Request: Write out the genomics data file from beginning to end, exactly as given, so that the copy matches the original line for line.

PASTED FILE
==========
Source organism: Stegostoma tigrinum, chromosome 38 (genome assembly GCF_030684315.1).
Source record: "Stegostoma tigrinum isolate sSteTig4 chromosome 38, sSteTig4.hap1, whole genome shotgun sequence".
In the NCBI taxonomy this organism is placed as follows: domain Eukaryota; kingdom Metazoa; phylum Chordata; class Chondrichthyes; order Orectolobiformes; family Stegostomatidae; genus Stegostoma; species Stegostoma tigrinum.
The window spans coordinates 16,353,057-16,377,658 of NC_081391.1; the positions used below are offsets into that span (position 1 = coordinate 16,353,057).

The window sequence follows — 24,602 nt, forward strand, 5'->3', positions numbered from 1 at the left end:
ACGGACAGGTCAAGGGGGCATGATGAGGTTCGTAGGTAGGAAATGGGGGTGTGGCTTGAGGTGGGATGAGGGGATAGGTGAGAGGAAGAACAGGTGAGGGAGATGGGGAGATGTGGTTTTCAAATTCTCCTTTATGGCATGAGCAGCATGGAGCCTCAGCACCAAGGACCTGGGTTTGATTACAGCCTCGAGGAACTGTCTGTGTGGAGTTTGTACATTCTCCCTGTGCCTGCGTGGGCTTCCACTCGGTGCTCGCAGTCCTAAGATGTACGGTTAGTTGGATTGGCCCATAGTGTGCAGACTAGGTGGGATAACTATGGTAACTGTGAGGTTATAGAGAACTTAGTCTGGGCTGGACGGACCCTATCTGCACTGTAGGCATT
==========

Source organism: Stegostoma tigrinum, chromosome 38 (genome assembly GCF_030684315.1).
Source record: "Stegostoma tigrinum isolate sSteTig4 chromosome 38, sSteTig4.hap1, whole genome shotgun sequence".
In the NCBI taxonomy this organism is placed as follows: domain Eukaryota; kingdom Metazoa; phylum Chordata; class Chondrichthyes; order Orectolobiformes; family Stegostomatidae; genus Stegostoma; species Stegostoma tigrinum.
The window spans coordinates 16,353,057-16,377,658 of NC_081391.1; the positions used below are offsets into that span (position 1 = coordinate 16,353,057).

The window sequence follows — 24,602 nt, forward strand, 5'->3', positions numbered from 1 at the left end:
ACGGACAGGTCAAGGGGGCATGATGAGGTTCGTAGGTAGGAAATGGGGGTGTGGCTTGAGGTGGGATGAGGGGATAGGTGAGAGGAAGAACAGGTGAGGGAGATGGGGAGATGTGGTTTTCAAATTCTCCTTTATGGCATGAGCAGCATGGAGCCTCAGCACCAAGGACCTGGGTTTGATTACAGCCTCGAGGAACTGTCTGTGTGGAGTTTGTACATTCTCCCTGTGCCTGCGTGGGCTTCCACTCGGTGCTCGCAGTCCTAAGATGTACGGTTAGTTGGATTGGCCCATAGTGTGCAGACTAGGTGGGATAACTATGGTAACTGTGAGGTTATAGAGAACTTAGTCTGGGCTGGACGGACCCTATCTGCACTGTAGGCATT